I would actually not recommend rejoining the EU anyway even if it was politically possible, since I pretty much share your analysis. What could be done now (to ‘make Brexit work’) is to decide on a close and constructive relationship with the EU that would be useful for Britain, and then spend 20-30 years of patient politics looking for opportunities for achieving that. Continuously fighting or ignoring your biggest neighbour and closest trading partner is simply not smart and (whatever some economists claim) dealing with Indonesia or Uruguay is not going to take up the slack.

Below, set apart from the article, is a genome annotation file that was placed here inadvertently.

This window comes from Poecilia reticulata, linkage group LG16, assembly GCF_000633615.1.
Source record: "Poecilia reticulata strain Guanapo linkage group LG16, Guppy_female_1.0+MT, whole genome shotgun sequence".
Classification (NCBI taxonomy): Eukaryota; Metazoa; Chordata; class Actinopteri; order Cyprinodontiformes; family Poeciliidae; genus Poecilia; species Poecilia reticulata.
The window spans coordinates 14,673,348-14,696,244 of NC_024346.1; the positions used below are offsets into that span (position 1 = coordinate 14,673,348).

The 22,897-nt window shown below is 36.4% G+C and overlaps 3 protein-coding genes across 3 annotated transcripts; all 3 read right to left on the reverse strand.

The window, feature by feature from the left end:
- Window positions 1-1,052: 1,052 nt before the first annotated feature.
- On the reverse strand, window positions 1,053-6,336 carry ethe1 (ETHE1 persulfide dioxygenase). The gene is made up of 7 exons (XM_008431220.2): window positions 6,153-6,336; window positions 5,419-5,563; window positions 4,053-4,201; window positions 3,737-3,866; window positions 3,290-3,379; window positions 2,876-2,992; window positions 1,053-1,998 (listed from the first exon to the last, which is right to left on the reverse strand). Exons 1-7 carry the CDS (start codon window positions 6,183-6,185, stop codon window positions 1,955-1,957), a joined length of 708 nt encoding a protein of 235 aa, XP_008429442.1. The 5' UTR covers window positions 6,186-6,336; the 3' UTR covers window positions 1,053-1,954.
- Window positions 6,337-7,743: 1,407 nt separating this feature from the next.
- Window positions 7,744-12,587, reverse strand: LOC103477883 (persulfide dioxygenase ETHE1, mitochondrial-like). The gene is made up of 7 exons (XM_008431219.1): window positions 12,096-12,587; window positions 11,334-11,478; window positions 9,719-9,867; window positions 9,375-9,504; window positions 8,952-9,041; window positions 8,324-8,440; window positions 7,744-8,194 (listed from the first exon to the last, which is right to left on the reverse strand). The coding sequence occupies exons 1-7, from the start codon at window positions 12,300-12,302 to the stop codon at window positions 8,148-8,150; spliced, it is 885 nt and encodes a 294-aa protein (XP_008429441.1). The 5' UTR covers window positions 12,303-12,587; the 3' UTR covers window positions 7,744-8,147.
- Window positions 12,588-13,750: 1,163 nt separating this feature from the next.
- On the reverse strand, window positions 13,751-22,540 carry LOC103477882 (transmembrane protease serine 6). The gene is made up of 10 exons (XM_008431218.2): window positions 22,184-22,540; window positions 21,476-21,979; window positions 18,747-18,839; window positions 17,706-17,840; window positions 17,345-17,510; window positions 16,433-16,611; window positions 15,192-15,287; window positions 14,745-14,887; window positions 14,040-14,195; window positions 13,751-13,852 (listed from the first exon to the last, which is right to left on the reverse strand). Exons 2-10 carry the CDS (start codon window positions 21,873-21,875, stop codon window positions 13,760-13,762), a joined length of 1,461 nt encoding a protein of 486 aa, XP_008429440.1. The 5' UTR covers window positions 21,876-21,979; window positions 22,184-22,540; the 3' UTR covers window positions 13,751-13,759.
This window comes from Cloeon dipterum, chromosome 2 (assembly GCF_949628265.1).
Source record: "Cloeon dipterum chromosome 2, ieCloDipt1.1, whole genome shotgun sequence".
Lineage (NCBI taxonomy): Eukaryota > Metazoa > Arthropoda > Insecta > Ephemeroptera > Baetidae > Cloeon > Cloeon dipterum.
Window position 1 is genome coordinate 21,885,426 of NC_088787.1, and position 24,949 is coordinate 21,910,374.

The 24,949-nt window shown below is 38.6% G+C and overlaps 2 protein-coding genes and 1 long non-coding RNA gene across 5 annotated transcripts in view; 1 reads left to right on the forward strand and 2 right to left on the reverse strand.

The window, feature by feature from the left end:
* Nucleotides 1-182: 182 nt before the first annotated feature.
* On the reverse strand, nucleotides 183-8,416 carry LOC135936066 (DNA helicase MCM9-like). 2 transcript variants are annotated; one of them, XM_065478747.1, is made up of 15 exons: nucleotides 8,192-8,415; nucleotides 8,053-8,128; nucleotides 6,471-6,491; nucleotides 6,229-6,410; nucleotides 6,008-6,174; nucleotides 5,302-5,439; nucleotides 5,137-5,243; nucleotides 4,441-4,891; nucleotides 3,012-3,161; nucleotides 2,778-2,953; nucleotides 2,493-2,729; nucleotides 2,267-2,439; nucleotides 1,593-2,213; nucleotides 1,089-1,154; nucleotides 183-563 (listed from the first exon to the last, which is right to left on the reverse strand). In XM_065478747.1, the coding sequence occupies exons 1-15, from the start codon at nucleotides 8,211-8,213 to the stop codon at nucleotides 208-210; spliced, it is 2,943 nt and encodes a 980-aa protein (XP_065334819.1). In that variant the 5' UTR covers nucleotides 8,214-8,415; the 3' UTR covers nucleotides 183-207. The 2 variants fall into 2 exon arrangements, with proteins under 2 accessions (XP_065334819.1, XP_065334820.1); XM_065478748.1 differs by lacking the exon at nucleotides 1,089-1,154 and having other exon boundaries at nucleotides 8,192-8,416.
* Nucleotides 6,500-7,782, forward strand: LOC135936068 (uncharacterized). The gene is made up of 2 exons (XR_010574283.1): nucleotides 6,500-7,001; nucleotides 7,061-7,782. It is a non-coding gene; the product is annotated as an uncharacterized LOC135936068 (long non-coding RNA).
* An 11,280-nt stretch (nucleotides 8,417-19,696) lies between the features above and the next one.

I dislike the same aspects of the EU as you do, and absent a common polity and fellow-feeling a superstate would indeed not be viable – not that it might not be tried even so, regrettably. The problem is what to do about it. The EU is what it is, and it is not going to disappear any time soon. Staying outside will give you more freedom in some areas, but for anything that impacts on trade or the economy (and what does not?), you will still have to deal with the EU and its demands. That means either abandoning a major market and potential partner, or adapting to their decisions anyway. As a member you got more leverage over EU rules in return for promising to abide by them. As an outsider it becomes purely a matter of arm-wrestling – and you are not strong enough to force them to do things your way. I would argue that staying in actually gave more power and choices to UK poiliticians than you are likely to get from the outside. If the politicians lacked the will or ability to make use of those opportunities, they are not going to discover them just because they are now in a weaker position. So whatever democratic theory might say, anybody who hoped that leaving the EU would lead to a society closer to (their) popular will, was always going to be disappointed. Just too bad that Britain had to leave the EU to pursue this mirage.